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Will Your Tax Refund Shrink This Year? Here’s How to Find Out

March 18, 2019, 7:38 PM UTC

Should you be worried about what the new tax law—a.k.a. the 2017 Tax Cuts and Jobs Act—means for your 2018 refund?

The early reports from the Internal Revenue Service have been a mixed bag: In February, weekly data showed that the value of refunds, on average, was down compared to last year—by as much as 16.7%. But that trend seems to have shifted, with the latest stats (from the week of March 8), revealing that the average check was in-line with the 2017 tax year.

But even if you do end up with a smaller refund this year, that doesn’t necessarily mean you’re paying more in taxes, says Mark Steber, Jackson Hewitt’s chief tax officer. The issue may actually relate to your withholdings. When new withholding tables were released in February 2018, many employers adjusted the amount that was being removed from workers’ paychecks—a change that left many Americans taking home more each pay period. The new tables are designed, in part, to encourage people to pay the proper amount in taxes throughout the year—a strategy that reduces refunds by design. (After all, when you get a refund, it essentially means you overpaid during the year.)

However, it is possible that your withholdings were actually reduced too much, leaving you facing an unexpected tax bill after you file for 2018. In that case, you’ll want to tweak the amount that’s being held back now, so you don’t face the same predicament next year. Your HR department should be able to help you make that change—consult with your tax pro if you need help identifying the right withholding strategy.

Of course, there are certain groups of taxpayers where the smaller (or non-existent) refund is not simply a matter of fine-tuning withholdings. In many of these cases, the likely culprits are the new rules about deductions, which eliminate many of the write-offs taxpayers have been taking for years—and, in some cases, result in higher overall tax bills.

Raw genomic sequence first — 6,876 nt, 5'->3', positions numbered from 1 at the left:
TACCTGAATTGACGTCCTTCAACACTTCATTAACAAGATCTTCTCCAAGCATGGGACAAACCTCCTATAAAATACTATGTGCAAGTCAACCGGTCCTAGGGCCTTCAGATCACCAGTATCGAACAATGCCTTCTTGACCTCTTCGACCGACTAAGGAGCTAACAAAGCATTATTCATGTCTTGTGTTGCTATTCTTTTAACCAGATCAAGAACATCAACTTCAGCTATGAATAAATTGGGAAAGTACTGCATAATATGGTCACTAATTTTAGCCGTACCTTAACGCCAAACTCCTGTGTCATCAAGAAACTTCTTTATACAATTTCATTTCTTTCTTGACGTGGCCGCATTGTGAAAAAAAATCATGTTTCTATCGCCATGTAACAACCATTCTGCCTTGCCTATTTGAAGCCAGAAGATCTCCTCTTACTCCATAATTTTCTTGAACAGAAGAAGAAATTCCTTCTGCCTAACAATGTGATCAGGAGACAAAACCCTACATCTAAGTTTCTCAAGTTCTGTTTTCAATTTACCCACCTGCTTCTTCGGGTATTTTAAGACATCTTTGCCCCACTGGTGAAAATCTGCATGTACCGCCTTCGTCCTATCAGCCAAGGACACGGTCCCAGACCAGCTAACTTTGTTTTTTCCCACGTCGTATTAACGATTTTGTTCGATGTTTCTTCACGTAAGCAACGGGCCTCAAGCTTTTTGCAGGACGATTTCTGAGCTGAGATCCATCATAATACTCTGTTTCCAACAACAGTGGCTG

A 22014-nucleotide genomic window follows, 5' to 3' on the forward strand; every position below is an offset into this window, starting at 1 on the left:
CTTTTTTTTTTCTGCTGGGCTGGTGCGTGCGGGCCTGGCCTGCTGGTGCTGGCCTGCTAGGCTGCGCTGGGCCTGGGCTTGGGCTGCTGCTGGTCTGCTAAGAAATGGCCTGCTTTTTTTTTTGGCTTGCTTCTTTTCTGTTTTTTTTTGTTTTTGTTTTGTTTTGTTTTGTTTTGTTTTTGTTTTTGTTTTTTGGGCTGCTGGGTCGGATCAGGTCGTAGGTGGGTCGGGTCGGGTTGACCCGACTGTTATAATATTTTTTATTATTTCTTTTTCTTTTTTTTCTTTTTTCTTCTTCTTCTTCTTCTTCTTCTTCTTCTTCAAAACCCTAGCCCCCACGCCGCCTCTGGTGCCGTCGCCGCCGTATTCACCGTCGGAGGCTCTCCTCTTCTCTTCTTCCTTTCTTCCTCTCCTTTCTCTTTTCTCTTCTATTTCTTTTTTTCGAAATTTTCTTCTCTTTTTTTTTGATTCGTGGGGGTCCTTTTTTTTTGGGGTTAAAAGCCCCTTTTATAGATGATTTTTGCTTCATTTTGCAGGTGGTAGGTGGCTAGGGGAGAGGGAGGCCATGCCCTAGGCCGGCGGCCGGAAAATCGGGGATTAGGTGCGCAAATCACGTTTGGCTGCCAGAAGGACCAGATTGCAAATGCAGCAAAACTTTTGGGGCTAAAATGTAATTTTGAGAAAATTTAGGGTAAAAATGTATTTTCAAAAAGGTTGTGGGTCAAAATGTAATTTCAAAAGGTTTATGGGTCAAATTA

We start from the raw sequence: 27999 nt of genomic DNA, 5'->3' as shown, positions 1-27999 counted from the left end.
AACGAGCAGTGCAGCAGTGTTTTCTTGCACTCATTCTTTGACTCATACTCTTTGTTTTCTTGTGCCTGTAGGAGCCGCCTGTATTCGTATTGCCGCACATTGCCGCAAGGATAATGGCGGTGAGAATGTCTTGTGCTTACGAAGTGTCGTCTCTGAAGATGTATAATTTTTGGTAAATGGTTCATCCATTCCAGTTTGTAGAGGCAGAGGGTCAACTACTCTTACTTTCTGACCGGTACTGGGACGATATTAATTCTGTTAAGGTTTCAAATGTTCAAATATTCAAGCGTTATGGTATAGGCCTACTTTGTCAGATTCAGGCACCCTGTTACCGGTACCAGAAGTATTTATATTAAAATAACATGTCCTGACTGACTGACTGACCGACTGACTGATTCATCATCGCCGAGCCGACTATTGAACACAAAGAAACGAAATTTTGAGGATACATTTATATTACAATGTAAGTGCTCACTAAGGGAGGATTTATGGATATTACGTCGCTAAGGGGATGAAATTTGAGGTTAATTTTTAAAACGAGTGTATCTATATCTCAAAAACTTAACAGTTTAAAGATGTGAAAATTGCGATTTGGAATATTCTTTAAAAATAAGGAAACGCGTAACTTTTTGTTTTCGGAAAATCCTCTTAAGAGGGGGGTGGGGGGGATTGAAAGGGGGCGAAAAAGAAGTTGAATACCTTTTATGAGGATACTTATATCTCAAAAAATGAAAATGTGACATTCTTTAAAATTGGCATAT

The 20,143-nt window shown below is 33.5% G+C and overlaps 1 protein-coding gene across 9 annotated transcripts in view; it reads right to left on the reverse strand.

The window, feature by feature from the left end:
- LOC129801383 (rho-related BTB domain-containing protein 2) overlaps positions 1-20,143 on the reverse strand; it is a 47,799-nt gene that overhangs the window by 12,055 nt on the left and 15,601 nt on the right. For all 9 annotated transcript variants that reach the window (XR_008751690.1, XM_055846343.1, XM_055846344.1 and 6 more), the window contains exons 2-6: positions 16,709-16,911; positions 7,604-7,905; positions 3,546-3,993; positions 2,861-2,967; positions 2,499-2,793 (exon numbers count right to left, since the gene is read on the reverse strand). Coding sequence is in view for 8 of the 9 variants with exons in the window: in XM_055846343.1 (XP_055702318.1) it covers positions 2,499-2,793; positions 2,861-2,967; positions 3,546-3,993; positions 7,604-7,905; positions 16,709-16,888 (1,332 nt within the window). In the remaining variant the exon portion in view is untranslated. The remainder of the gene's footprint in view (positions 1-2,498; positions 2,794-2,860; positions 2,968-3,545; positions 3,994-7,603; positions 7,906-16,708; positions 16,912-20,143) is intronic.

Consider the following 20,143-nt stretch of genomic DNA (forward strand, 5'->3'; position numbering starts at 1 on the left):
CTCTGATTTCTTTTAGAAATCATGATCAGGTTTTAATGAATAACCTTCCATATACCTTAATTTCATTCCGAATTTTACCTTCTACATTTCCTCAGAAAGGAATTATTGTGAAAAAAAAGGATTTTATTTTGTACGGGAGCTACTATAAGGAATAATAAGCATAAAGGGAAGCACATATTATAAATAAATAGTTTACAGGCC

So, who will likely see smaller tax refunds in 2018?

Sorry, singles

The tax reform bill boosted the amount of the so-called standard deduction: It has jumped from $6,350 to $12,000 for single filers, and from $12,000 to $24,000 for married couples filing jointly. This reduced the advantages of itemizing deductions—i.e. listing expenses in order to reduce the amount of income that’s subject to taxation. In fact, the number of people who will file with itemized deductions this year is expected to plunge to 18 million, down from 46.5 million in 2017, according to the Joint Committee on Taxation.

One of the largest groups impacted by this change are single filers who can’t claim a dependent. While some single taxpayers will benefit from the standard deduction boost, those who have historically opted to itemize will now have to find nearly twice as many expenses in order to make itemizing worth their while. Another change that makes that $12,000 threshold tougher to hit: The law now bans itemizing some costs—such as unreimbursed work-related expenses like gas—that taxpayers could previously rely on.

Lynn Ebel, director of H&R Block’s Tax Institute, believes that these changes will have more impact among single filers, since the standard deduction doesn’t reduce their taxable income as much when compared to those filing jointly.

On the flip side, those who file jointly and have kids benefit greatly from an increase in the standard deductions, which doubled to $24,000. Plus, there’s been in increase in the tax credit that parents earn, which grew from $1,000 to $2,000 per child.

Homeowners in high tax states lose out

Among the most controversial moves in new tax bill is the capping of how much state and local taxes filers can deduct. That change will have a particularly dramatic effect on higher income taxpayers in high tax states, says Ebel. Under the new rules, they can no longer deduct the cost of state taxes beyond $10,000 on their federal income statements. And the situation is even bleaker for those higher income taxpayers with expensive homes, since the new rules also cap how much mortgage interest one can deduct.

For those living in states without income taxes, like Florida or Texas, the rule changes aren’t as painful, no matter your income bracket.

Not too charitable to givers

One of the perks of giving to charity has long been the ability to do some good and then write off the donation on your taxes. But because the standard deduction moved higher, those who donate will have to give more in order to see the impact.

Under the previous rules, a filer who itemizes deductions, files jointly, and had $10,000 in expenses, plus $5,000 in donations, would have paid less in taxes by itemizing her expenses. But this year, that same person would instead take the standard deduction of $24,000—and the charitable gift would have no tax benefit.

There is a way to harness your giving going forward, says Colleen Carcone, director of wealth planning strategies at TIAA: Bundling several years worth of donations into a single year. So, in the example above, if the taxpayer could earmark $20,000 for charity in 2019 (assuming it’s less than 60% of her adjusted gross income), she would be able to push her total itemized deductions past that $24,000 mark and reap the tax benefit.

That’s a big bump, obviously, but consider the good it could do—both for the charities you love and for your 2019 tax bill.